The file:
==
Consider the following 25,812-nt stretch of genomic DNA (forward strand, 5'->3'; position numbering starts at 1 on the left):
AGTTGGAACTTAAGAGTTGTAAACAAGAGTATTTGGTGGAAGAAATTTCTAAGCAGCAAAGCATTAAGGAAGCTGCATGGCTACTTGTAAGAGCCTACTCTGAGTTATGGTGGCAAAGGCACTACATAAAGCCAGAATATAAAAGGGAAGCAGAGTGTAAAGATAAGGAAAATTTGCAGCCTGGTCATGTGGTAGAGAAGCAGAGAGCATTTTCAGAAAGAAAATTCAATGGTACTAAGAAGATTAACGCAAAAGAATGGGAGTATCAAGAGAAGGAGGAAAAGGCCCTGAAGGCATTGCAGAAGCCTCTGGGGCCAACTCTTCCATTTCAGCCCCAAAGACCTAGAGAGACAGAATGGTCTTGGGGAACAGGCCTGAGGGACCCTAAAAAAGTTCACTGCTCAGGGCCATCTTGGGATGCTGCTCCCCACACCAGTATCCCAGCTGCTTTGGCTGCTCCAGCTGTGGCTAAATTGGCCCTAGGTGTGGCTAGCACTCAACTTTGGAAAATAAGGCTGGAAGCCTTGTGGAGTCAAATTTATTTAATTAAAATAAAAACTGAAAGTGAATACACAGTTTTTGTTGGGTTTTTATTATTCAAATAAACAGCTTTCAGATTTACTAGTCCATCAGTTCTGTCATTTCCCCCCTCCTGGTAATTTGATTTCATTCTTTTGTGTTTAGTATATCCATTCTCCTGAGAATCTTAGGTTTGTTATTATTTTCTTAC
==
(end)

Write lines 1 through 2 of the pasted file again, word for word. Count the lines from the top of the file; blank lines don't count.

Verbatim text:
Consider the following 25,812-nt stretch of genomic DNA (forward strand, 5'->3'; position numbering starts at 1 on the left):
AGTTGGAACTTAAGAGTTGTAAACAAGAGTATTTGGTGGAAGAAATTTCTAAGCAGCAAAGCATTAAGGAAGCTGCATGGCTACTTGTAAGAGCCTACTCTGAGTTATGGTGGCAAAGGCACTACATAAAGCCAGAATATAAAAGGGAAGCAGAGTGTAAAGATAAGGAAAATTTGCAGCCTGGTCATGTGGTAGAGAAGCAGAGAGCATTTTCAGAAAGAAAATTCAATGGTACTAAGAAGATTAACGCAAAAGAATGGGAGTATCAAGAGAAGGAGGAAAAGGCCCTGAAGGCATTGCAGAAGCCTCTGGGGCCAACTCTTCCATTTCAGCCCCAAAGACCTAGAGAGACAGAATGGTCTTGGGGAACAGGCCTGAGGGACCCTAAAAAAGTTCACTGCTCAGGGCCATCTTGGGATGCTGCTCCCCACACCAGTATCCCAGCTGCTTTGGCTGCTCCAGCTGTGGCTAAATTGGCCCTAGGTGTGGCTAGCACTCAACTTTGGAAAATAAGGCTGGAAGCCTTGTGGAGTCAAATTTATTTAATTAAAATAAAAACTGAAAGTGAATACACAGTTTTTGTTGGGTTTTTATTATTCAAATAAACAGCTTTCAGATTTACTAGTCCATCAGTTCTGTCATTTCCCCCCTCCTGGTAATTTGATTTCATTCTTTTGTGTTTAGTATATCCATTCTCCTGAGAATCTTAGGTTTGTTATTATTTTCTTAC